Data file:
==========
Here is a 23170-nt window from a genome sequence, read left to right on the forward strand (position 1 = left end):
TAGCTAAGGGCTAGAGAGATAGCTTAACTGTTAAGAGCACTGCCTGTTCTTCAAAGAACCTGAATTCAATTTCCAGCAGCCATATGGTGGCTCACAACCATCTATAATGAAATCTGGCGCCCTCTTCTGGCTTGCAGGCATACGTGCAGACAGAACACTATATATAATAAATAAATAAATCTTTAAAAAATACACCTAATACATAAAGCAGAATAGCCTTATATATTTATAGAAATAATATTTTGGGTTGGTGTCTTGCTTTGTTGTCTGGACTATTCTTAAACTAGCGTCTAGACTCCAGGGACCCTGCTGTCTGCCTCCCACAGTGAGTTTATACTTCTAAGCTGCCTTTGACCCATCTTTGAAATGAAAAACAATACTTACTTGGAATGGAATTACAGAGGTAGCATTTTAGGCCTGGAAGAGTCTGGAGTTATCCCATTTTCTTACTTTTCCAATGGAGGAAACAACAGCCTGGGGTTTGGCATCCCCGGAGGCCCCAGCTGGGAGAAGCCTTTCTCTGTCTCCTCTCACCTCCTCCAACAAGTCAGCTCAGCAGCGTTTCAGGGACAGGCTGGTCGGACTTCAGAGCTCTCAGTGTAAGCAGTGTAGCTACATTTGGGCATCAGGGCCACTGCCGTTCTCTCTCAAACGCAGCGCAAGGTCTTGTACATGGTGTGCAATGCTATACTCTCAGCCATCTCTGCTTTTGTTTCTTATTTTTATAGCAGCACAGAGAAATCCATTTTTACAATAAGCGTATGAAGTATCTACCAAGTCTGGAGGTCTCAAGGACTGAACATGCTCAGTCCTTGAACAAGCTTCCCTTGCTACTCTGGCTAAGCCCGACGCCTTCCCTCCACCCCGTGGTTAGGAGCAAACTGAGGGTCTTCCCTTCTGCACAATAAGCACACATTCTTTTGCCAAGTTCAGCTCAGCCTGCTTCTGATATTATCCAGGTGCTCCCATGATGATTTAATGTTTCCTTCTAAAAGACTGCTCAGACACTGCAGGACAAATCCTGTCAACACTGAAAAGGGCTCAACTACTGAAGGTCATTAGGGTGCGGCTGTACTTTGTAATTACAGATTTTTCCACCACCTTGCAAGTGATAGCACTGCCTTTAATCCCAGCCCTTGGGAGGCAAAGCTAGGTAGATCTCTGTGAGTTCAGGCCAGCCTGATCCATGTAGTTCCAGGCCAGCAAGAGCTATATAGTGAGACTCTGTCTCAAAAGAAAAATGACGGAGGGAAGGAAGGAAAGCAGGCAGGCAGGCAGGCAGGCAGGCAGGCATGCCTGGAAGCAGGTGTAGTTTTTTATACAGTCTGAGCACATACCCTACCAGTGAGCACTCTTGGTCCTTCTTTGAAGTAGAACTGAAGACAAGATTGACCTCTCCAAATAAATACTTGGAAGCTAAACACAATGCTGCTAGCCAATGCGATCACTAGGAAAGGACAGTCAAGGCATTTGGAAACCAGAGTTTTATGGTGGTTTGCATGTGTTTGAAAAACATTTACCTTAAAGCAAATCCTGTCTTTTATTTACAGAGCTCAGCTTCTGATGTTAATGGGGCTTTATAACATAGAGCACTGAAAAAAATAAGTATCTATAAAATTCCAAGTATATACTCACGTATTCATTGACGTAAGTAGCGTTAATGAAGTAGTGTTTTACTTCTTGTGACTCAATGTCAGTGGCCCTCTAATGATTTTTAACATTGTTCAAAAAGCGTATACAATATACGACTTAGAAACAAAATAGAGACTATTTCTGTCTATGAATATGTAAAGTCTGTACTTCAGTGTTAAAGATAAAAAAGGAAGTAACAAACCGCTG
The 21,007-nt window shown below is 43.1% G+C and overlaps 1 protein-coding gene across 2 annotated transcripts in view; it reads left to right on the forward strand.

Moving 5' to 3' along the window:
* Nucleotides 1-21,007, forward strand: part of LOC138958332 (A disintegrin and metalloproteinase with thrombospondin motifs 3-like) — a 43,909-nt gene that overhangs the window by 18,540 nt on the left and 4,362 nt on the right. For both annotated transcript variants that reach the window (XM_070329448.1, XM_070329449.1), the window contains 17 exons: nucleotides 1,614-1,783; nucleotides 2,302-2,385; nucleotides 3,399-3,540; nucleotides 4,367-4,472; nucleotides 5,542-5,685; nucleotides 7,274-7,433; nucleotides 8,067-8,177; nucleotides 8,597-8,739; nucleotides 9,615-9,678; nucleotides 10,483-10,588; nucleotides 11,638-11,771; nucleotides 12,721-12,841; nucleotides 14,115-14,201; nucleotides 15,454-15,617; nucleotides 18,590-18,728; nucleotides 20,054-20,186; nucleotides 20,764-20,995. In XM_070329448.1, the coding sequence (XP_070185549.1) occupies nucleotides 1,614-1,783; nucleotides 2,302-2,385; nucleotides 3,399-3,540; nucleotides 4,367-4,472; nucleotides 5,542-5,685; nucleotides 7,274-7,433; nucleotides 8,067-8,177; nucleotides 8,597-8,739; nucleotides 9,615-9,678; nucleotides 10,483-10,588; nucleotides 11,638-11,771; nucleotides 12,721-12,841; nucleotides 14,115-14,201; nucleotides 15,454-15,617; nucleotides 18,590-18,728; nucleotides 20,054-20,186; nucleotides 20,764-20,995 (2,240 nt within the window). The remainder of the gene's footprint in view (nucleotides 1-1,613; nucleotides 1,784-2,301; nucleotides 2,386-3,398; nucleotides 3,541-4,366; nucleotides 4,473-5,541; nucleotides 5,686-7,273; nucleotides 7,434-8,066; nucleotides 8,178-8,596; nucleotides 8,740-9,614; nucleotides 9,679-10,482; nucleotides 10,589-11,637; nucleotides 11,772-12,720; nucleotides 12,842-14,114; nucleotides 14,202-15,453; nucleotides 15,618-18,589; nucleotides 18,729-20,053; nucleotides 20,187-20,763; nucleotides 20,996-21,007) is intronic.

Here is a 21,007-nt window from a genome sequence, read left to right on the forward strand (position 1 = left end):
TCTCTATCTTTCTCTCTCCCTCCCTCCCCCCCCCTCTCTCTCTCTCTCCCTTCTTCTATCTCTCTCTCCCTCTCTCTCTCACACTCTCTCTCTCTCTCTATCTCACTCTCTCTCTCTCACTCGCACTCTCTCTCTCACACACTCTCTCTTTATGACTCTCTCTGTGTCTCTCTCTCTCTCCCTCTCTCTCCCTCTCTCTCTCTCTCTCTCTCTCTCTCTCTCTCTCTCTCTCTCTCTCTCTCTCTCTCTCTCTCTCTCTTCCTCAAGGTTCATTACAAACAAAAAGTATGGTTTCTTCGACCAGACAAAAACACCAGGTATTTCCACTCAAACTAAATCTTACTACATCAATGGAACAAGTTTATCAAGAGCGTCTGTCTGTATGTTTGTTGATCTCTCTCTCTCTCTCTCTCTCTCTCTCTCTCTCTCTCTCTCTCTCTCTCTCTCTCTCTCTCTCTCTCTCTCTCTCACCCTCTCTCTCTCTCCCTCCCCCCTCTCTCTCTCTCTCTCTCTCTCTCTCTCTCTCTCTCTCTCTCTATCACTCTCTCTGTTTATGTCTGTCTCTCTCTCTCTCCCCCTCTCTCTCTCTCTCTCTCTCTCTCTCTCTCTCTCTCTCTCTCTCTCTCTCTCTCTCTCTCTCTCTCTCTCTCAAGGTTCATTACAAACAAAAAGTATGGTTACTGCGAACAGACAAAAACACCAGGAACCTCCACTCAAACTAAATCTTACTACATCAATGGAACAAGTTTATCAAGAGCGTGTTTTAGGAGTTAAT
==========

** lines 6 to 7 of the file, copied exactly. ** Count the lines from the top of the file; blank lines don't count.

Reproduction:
Here is a 21,007-nt window from a genome sequence, read left to right on the forward strand (position 1 = left end):
TCTCTATCTTTCTCTCTCCCTCCCTCCCCCCCCCTCTCTCTCTCTCTCCCTTCTTCTATCTCTCTCTCCCTCTCTCTCTCACACTCTCTCTCTCTCTCTATCTCACTCTCTCTCTCTCACTCGCACTCTCTCTCTCACACACTCTCTCTTTATGACTCTCTCTGTGTCTCTCTCTCTCTCCCTCTCTCTCCCTCTCTCTCTCTCTCTCTCTCTCTCTCTCTCTCTCTCTCTCTCTCTCTCTCTCTCTCTCTCTCTCTCTTCCTCAAGGTTCATTACAAACAAAAAGTATGGTTTCTTCGACCAGACAAAAACACCAGGTATTTCCACTCAAACTAAATCTTACTACATCAATGGAACAAGTTTATCAAGAGCGTCTGTCTGTATGTTTGTTGATCTCTCTCTCTCTCTCTCTCTCTCTCTCTCTCTCTCTCTCTCTCTCTCTCTCTCTCTCTCTCTCTCTCTCTCTCTCACCCTCTCTCTCTCTCCCTCCCCCCTCTCTCTCTCTCTCTCTCTCTCTCTCTCTCTCTCTCTCTCTCTATCACTCTCTCTGTTTATGTCTGTCTCTCTCTCTCTCCCCCTCTCTCTCTCTCTCTCTCTCTCTCTCTCTCTCTCTCTCTCTCTCTCTCTCTCTCTCTCTCTCTCTCTCTCTCAAGGTTCATTACAAACAAAAAGTATGGTTACTGCGAACAGACAAAAACACCAGGAACCTCCACTCAAACTAAATCTTACTACATCAATGGAACAAGTTTATCAAGAGCGTGTTTTAGGAGTTAAT